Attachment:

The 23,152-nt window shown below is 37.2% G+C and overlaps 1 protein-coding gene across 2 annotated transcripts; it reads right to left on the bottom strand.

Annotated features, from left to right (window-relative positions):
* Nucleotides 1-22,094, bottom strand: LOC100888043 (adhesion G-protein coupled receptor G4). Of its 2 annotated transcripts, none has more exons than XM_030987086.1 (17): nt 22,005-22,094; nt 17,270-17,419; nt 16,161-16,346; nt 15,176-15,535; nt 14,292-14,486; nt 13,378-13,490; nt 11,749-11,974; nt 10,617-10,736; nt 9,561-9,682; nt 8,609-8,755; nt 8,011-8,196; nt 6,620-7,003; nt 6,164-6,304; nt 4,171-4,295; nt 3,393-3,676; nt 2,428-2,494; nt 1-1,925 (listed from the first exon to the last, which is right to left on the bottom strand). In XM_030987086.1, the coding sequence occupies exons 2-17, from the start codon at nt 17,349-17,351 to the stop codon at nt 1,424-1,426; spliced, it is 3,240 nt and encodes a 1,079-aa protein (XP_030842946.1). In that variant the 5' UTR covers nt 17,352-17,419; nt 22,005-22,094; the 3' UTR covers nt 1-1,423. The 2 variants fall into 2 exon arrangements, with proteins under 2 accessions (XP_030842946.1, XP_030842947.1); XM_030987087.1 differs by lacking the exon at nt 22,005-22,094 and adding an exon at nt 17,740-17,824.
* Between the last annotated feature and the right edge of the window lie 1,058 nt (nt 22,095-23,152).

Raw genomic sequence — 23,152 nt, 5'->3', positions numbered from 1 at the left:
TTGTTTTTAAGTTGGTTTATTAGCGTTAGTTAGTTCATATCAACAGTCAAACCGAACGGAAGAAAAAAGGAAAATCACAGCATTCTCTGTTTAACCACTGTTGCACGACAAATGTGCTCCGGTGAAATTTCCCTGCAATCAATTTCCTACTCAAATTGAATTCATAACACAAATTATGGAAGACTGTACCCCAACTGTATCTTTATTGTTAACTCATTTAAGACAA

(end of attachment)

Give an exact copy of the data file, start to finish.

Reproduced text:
The 23,152-nt window shown below is 37.2% G+C and overlaps 1 protein-coding gene across 2 annotated transcripts; it reads right to left on the bottom strand.

Annotated features, from left to right (window-relative positions):
* Nucleotides 1-22,094, bottom strand: LOC100888043 (adhesion G-protein coupled receptor G4). Of its 2 annotated transcripts, none has more exons than XM_030987086.1 (17): nt 22,005-22,094; nt 17,270-17,419; nt 16,161-16,346; nt 15,176-15,535; nt 14,292-14,486; nt 13,378-13,490; nt 11,749-11,974; nt 10,617-10,736; nt 9,561-9,682; nt 8,609-8,755; nt 8,011-8,196; nt 6,620-7,003; nt 6,164-6,304; nt 4,171-4,295; nt 3,393-3,676; nt 2,428-2,494; nt 1-1,925 (listed from the first exon to the last, which is right to left on the bottom strand). In XM_030987086.1, the coding sequence occupies exons 2-17, from the start codon at nt 17,349-17,351 to the stop codon at nt 1,424-1,426; spliced, it is 3,240 nt and encodes a 1,079-aa protein (XP_030842946.1). In that variant the 5' UTR covers nt 17,352-17,419; nt 22,005-22,094; the 3' UTR covers nt 1-1,423. The 2 variants fall into 2 exon arrangements, with proteins under 2 accessions (XP_030842946.1, XP_030842947.1); XM_030987087.1 differs by lacking the exon at nt 22,005-22,094 and adding an exon at nt 17,740-17,824.
* Between the last annotated feature and the right edge of the window lie 1,058 nt (nt 22,095-23,152).

Raw genomic sequence — 23,152 nt, 5'->3', positions numbered from 1 at the left:
TTGTTTTTAAGTTGGTTTATTAGCGTTAGTTAGTTCATATCAACAGTCAAACCGAACGGAAGAAAAAAGGAAAATCACAGCATTCTCTGTTTAACCACTGTTGCACGACAAATGTGCTCCGGTGAAATTTCCCTGCAATCAATTTCCTACTCAAATTGAATTCATAACACAAATTATGGAAGACTGTACCCCAACTGTATCTTTATTGTTAACTCATTTAAGACAA